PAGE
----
King Magnus replied, "So many disturbances and levies have been in the country that almost all the gold and silver I could lay up is gone. I have no more gold in my possession than this ring." And he took the ring off his hand and gave it to Harald.
Harald looked at it, and said, "That is but little gold, friend. for the king who owns two kingdoms; and yet some may doubt whether thou art rightful owner of even this ring."
Then King Magnus replied, after a little reflection, "If I be not rightful owner of this ring, then I know not what I have got right to; for my father, King Olaf the Saint, gave me this ring at our last parting."
Then said King Harald, laughing, "It is true, King Magnus, what thou sayest. Thy father gave thee this ring, but he took the ring from my father for some trifling cause; and in truth it was not a good time for small kings in Norway when thy father was in full power."
King Harald gave Thorer of Steig at that feast a bowl of mountain birch, that was encircled with a silver ring and had a silver handle, both which parts were gilt; and the bowl was filled with money of pure silver. With that came also two gold rings, which together stood for a mark. He gave him also his cloak of dark purple lined with white skins within, and promised him besides his friendship and great dignity. Thorgils Snorrason, an intelligent man, says he has seen an altar-cloth that was made of this cloak; and Gudrid, a daughter of Guthorm, the son of Thorer of Steig, said, according to Thorgil's account, that she had seen this bowl in her father Guthorm's possession. Bolverk also tells of these matters: --
"Thou, generous king, I have been told, For the green land hast given gold; And Magnus got a mighty treasure, That thou one half might'st rule at pleasure. The people gained a blessed peace, Which 'twixt the kings did never cease; While Svein, disturbed with war's alarms, Had his folk always under arms."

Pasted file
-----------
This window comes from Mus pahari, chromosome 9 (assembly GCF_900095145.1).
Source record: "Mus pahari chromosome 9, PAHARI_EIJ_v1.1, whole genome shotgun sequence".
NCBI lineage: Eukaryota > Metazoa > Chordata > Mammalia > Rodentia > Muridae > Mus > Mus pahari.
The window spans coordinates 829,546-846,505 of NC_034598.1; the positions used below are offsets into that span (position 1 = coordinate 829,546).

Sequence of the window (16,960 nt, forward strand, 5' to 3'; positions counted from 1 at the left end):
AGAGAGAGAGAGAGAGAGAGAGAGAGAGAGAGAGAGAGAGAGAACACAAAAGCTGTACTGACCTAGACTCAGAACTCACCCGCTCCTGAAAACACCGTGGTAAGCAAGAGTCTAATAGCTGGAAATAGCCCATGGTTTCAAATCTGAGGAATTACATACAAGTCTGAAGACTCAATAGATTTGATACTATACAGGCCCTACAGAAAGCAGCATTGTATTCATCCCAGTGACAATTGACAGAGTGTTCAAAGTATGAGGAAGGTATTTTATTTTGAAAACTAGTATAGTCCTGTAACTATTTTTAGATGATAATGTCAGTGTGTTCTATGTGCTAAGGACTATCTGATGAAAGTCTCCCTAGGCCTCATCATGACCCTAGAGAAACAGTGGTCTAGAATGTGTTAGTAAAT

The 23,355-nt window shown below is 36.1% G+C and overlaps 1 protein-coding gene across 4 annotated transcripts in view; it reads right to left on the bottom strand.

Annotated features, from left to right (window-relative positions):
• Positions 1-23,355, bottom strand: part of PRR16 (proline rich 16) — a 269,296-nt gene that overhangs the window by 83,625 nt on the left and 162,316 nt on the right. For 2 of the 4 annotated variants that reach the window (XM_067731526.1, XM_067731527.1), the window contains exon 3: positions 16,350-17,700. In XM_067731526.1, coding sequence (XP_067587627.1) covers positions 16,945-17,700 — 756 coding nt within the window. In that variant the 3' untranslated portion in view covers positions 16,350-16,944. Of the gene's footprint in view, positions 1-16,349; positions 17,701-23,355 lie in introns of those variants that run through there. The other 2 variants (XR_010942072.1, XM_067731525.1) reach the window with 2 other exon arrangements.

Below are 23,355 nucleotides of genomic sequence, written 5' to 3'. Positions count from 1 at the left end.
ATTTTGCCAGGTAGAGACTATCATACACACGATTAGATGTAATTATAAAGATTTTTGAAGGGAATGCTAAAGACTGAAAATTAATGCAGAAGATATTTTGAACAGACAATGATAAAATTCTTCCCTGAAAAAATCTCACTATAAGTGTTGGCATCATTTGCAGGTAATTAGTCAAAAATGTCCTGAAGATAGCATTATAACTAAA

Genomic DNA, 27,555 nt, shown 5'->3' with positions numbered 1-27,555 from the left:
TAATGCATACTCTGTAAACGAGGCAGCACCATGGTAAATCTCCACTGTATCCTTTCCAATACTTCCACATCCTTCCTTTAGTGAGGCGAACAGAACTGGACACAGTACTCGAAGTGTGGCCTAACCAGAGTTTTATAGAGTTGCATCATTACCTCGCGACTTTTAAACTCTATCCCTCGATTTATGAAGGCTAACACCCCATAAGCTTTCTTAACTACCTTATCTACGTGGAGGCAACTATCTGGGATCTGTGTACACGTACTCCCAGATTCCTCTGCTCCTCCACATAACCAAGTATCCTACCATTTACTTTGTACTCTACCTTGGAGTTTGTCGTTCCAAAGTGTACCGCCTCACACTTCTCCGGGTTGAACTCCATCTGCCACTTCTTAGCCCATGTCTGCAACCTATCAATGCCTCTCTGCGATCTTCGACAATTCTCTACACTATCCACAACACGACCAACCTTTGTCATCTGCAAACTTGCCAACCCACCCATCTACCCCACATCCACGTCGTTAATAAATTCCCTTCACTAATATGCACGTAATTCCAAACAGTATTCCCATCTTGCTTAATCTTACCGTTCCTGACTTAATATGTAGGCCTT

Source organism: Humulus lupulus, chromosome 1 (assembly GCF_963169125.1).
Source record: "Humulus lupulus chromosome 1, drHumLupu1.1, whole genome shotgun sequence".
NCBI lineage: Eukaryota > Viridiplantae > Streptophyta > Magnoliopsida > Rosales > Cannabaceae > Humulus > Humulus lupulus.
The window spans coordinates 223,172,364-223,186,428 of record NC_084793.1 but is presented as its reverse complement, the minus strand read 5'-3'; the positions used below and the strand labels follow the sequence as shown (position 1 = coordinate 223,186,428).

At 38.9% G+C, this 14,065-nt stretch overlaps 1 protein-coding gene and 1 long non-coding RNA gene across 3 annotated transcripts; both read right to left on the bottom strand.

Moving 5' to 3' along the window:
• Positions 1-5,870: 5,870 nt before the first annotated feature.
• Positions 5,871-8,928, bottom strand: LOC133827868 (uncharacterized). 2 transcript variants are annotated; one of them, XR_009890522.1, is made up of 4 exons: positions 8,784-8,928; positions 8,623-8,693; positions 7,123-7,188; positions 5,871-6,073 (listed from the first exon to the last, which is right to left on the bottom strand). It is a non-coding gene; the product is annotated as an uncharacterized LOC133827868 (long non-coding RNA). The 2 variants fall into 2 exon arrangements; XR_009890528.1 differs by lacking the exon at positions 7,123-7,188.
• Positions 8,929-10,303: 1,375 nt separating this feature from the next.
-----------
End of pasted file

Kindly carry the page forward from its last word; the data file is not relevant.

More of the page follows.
The kings Magnus and Harald both ruled in Norway the winter after their agreement (A.D. 1047), and each had his court. In winter they went around the Upland country in guest-quarters; and sometimes they were both together, sometimes each was for himself. They went all the way north to Throndhjem, to the town of Nidaros. King Magnus had taken special care of the holy remains of King Olaf after he came to the country; had the hair and nails clipped every twelve month, and kept himself the keys that opened the shrine. Many miracles were worked by King Olaf's holy remains. It was not long before there was a breach in the good understanding between the two kings, as many were so mischievous as to promote discord between them.
Svein Ulfson remained behind in the harbour after Harald had gone away, and inquired about his proceedings. When he heard at last of Magnus and Harald having agreed and joined their forces, he steered with his forces eastward along Scania, and remained there until towards winter, when he heard that King Magnus and King Harald had gone northwards to Norway. Then Svein, with his troops, came south to Denmark and took all the royal income that winter (A.D. 1047).